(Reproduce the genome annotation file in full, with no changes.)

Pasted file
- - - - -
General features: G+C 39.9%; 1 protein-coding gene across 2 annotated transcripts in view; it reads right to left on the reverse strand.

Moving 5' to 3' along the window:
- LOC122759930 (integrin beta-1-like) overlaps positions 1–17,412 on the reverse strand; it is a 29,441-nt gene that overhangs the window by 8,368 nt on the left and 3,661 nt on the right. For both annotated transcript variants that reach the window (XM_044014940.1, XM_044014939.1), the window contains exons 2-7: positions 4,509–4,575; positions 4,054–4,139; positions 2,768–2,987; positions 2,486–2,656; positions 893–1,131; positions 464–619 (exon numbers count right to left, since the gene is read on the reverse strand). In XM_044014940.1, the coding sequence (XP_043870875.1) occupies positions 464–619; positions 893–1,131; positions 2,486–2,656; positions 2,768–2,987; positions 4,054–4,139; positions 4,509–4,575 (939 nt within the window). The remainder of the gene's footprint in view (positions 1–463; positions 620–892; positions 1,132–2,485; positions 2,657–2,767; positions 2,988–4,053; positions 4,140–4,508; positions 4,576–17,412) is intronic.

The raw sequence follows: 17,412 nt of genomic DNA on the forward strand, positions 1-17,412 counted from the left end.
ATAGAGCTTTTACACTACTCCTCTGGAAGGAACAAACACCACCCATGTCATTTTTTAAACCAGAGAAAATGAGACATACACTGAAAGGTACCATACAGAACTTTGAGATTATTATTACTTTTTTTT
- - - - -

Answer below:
General features: G+C 39.9%; 1 protein-coding gene across 2 annotated transcripts in view; it reads right to left on the reverse strand.

Moving 5' to 3' along the window:
- LOC122759930 (integrin beta-1-like) overlaps positions 1–17,412 on the reverse strand; it is a 29,441-nt gene that overhangs the window by 8,368 nt on the left and 3,661 nt on the right. For both annotated transcript variants that reach the window (XM_044014940.1, XM_044014939.1), the window contains exons 2-7: positions 4,509–4,575; positions 4,054–4,139; positions 2,768–2,987; positions 2,486–2,656; positions 893–1,131; positions 464–619 (exon numbers count right to left, since the gene is read on the reverse strand). In XM_044014940.1, the coding sequence (XP_043870875.1) occupies positions 464–619; positions 893–1,131; positions 2,486–2,656; positions 2,768–2,987; positions 4,054–4,139; positions 4,509–4,575 (939 nt within the window). The remainder of the gene's footprint in view (positions 1–463; positions 620–892; positions 1,132–2,485; positions 2,657–2,767; positions 2,988–4,053; positions 4,140–4,508; positions 4,576–17,412) is intronic.

The raw sequence follows: 17,412 nt of genomic DNA on the forward strand, positions 1-17,412 counted from the left end.
ATAGAGCTTTTACACTACTCCTCTGGAAGGAACAAACACCACCCATGTCATTTTTTAAACCAGAGAAAATGAGACATACACTGAAAGGTACCATACAGAACTTTGAGATTATTATTACTTTTTTTT